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Tuesday, June 26, 2018

I just saw the world... and we almost died together!





I just saw the world... and we almost died together!


True story:

I'm a people watcher believing we are a fascinating observable group. So time spent in a crowded airport on my way to Dallas recently was no problem,  It was a typical scenario with people like my wife and I visiting grandchildren, business women and men on smartphones and computers, families with small children perhaps going to Disney World, young, old, stressed loners rushing to the gate, happy travelers laughing and giggling, African American, Asian, Hispanic, caucasion, Muslim and I'm sure, many denominations of faith or not, LGBT and other, tanned and tattooed, bikers, military and Boy Scouts, those who love, those who hate, those who don't care, dogs, cats and more, much more.

Hello world!

A random group of us--144 to be exact, plus crew got on a plane destined for Dallas. The plane had an emergency. Nose wheel broke. Firery crash or what?

When we burned off the extra weight of fuel for two hours circling around Raleigh at 3,000 feet altitude, it was decided we would fly by the control tower at 200 feet, ala Tom Cruise in Top Gun, and the people there would scope us out.

We studied the brace positions as requested. We were advised the fire trucks, ambulances and rescue personnel would be visible beside our runway on the fly-by. The airport was on hold and the TV crews were filming--just in case. We made the television news as "a plane in trouble," perhaps like the movie "Airplane!" but not as funny.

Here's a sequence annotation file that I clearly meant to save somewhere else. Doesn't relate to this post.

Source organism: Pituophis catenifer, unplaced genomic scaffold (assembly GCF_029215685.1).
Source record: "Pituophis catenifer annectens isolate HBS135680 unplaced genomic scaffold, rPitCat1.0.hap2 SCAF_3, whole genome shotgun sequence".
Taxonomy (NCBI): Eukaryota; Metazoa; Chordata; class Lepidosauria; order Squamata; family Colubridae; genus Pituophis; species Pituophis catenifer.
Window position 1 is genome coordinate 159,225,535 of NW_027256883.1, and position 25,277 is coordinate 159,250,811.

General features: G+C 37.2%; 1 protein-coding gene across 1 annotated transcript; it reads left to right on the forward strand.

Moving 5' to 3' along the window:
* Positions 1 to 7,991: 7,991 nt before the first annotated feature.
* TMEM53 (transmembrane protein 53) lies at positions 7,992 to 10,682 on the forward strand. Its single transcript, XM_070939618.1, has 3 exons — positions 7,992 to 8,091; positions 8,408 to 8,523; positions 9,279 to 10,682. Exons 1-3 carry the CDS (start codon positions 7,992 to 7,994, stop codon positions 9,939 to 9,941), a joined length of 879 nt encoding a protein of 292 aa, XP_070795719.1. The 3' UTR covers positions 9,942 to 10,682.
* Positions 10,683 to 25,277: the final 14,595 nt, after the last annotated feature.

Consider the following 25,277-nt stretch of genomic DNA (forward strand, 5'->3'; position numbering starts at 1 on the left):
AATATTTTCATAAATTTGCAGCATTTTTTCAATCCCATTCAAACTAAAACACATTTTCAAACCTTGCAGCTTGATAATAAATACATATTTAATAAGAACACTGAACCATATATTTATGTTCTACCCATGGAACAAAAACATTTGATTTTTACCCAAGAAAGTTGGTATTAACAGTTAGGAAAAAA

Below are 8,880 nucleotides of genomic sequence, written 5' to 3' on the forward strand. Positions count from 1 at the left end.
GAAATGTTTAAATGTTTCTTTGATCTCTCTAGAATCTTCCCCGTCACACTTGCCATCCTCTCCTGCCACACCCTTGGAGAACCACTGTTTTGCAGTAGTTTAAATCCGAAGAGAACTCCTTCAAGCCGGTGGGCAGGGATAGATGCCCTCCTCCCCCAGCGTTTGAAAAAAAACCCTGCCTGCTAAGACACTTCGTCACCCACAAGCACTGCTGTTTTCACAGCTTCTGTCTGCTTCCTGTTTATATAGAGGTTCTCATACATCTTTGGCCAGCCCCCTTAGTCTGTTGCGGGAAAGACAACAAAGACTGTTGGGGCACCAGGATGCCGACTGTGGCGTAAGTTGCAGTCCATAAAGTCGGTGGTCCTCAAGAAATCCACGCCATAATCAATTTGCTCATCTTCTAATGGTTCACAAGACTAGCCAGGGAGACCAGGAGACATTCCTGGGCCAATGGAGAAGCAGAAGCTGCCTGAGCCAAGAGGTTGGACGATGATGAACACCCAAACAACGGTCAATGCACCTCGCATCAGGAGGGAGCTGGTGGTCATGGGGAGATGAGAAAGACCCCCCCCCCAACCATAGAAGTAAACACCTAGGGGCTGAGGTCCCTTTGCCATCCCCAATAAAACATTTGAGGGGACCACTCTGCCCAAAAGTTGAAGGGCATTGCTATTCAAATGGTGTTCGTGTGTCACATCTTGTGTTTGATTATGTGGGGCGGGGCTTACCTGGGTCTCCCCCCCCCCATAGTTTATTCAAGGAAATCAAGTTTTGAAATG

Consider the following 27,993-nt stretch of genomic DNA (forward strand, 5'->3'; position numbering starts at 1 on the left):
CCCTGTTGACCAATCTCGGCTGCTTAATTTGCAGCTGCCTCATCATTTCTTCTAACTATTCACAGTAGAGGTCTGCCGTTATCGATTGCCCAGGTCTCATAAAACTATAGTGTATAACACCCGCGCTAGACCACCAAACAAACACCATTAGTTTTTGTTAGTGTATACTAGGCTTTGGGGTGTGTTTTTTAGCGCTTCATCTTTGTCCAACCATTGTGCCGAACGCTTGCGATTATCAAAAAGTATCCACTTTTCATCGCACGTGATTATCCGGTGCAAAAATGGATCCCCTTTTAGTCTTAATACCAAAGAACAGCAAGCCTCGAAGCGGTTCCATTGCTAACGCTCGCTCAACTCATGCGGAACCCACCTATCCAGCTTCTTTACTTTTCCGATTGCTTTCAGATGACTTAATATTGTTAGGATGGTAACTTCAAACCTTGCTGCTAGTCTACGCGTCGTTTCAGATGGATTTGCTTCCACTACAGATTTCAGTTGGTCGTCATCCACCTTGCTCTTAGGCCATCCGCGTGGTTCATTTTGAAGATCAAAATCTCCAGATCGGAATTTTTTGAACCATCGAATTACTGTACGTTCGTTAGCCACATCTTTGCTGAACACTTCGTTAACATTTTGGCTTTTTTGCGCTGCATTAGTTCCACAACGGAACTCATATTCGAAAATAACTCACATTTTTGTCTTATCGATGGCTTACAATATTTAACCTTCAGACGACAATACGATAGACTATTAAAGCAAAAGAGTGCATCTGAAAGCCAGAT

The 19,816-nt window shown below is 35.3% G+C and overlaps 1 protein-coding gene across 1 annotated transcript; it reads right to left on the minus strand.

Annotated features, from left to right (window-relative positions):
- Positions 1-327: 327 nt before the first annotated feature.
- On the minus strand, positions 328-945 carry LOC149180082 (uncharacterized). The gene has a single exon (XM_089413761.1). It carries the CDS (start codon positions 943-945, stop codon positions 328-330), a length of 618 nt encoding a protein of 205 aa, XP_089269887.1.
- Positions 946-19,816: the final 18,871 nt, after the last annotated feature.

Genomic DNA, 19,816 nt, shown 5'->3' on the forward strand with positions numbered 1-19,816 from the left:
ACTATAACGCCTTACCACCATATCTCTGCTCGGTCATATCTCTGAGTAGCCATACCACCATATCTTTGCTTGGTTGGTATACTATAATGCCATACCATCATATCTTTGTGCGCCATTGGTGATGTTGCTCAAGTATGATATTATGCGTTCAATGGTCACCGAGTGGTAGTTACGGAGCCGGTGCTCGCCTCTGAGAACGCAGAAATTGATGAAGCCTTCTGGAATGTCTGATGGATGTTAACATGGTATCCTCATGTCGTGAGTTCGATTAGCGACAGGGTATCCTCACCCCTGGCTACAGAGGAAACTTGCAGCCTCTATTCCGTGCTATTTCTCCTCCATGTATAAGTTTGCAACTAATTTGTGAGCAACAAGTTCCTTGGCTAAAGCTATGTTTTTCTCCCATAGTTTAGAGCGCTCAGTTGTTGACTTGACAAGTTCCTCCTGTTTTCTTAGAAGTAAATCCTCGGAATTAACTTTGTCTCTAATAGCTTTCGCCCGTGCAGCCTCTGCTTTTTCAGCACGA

Would we die together as people burned or mangled with bodies strewn everywhere? Or would we survive and continue to define ourselves as 'different?"

As the TV story showed, 144 people and crew landed safely. That's the tip... 144 people and crew, not 144 souls. and crew However, when you think about it, 144 souls and crew does unite us far more than just 144 people and crew. Maybe souls is good in every case.

I'm sure we in the plane were all different in lots of ways, just like as we were when we walked the terminal to board. But we all shared the same fate, whatever it would be, in the end. One for all and all for one.

At that moment, we were much more the same than different. And we lived. All of us.

Our world is not very different from a busy airline terminal.... or a plane. If given the option, we see ourselves different in too many ways. We fight wars, shoot, kill, hate, judge, bleed, but to what end? We really are one... as in the plane... as in the world sharing the air we breathe. 

You'd think we could do better... can't we?

At this moment, we all shared our world,: American Airlines MD-80 to DFW.






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